US to leave 1,000 troops in Syria, despite planned 'withdrawal'

Months after Trump vowed to pull US out of Syria, US reportedly planning to leave almost half of troops currently stationed in Syria.

David Rosenberg ,

US troops in Syria
US troops in Syria

The US is planning on leaving a significantly larger force in Syria even after it withdraws its forces from the civil war-ridden state, according to a report Sunday evening.

Despite President Donald Trump’s announcement in December that he had ordered the Pentagon to pull all American forces out of Syria within 30 days, the US is now apparently drawing up new plans which would see as many as 1,000 US soldiers remaining in Syria – or roughly half of the force deployed to Syria prior to the December 2018 order.

The Wall Street Journal, citing unnamed US officials, said that talks between the US, Turkey, European powers, and Kurdish militias in northeastern Syria had failed to produce an agreement under which Turkey would fill the vacuum left by the US withdrawal.

As a consequence of this failure, the US is now preparing to scale back the withdrawal, leaving up to half of its pre-withdrawal force in Syria.

Following the president’s initial order to withdraw from Syria within one month, Trump met with South Carolina Senator Lindsey Graham on the withdrawal, and agreed to stagger the pull-out over a four-month period.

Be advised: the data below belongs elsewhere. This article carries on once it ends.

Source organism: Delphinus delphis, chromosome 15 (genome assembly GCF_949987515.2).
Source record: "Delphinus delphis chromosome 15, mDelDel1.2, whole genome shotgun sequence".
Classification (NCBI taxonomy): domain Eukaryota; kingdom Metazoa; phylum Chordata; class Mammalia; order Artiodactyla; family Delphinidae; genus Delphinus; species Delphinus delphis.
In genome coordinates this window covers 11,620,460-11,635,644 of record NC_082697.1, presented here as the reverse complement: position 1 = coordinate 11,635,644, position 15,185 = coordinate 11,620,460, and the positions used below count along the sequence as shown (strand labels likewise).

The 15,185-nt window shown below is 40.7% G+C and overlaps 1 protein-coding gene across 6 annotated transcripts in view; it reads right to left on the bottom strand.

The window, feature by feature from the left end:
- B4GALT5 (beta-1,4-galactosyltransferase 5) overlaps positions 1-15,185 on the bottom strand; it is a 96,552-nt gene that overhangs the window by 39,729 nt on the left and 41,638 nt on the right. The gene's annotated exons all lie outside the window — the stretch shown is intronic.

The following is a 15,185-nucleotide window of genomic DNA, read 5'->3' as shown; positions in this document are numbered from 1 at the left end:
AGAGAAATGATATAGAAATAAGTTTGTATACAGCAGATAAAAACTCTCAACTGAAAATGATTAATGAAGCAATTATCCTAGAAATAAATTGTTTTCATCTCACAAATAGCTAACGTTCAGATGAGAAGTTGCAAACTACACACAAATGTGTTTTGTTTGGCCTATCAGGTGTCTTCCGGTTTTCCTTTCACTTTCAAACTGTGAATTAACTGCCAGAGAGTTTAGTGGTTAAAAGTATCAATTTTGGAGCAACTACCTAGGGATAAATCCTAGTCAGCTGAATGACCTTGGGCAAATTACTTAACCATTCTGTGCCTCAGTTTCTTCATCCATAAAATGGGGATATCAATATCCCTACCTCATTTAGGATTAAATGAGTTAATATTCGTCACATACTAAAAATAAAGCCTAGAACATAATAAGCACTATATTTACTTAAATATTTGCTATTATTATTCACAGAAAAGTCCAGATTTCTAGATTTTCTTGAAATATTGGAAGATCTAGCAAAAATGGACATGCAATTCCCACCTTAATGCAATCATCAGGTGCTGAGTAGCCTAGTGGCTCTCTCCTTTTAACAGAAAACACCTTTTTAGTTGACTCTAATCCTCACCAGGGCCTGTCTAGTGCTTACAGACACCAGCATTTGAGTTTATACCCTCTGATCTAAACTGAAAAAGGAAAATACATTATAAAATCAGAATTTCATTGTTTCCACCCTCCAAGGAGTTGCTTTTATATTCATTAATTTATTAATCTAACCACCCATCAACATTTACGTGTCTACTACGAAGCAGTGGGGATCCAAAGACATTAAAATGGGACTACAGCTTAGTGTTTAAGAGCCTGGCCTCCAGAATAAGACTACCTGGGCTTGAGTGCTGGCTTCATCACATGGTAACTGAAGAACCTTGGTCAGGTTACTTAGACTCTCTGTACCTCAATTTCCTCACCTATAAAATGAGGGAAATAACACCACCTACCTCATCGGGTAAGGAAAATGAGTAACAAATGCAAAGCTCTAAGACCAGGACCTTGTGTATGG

While some senior US officials – including National Security Advisor John Bolton – signaled that the US may retain a foothold in eastern Syria at the Al-Tanf enclave, President Trump suggested the US would remove most of its forces from the country, handing over control of northern Syria to Turkey. The White House suggested up to 200 soldiers might be left in Syria, with officials later suggesting the final figure could be twice as many.

Now, however, the White House is looking to retain a much larger presence in Syria than originally planned, though it still intends on withdrawing some forces once the last ISIS stronghold is captured.

President Trump’s December announcement that the US would withdraw all forces from Syria had stoked fears among some regional allies, including Israel and the Gulf States, that the departure of the US could leave a vacuum for Iran to fill, allowing Tehran to expand its military presence in Syria.

The initial pull-out plan also raised concerns regarding the Kurdish population in eastern Syria, which had relied in part on the US presence to stabilize the area.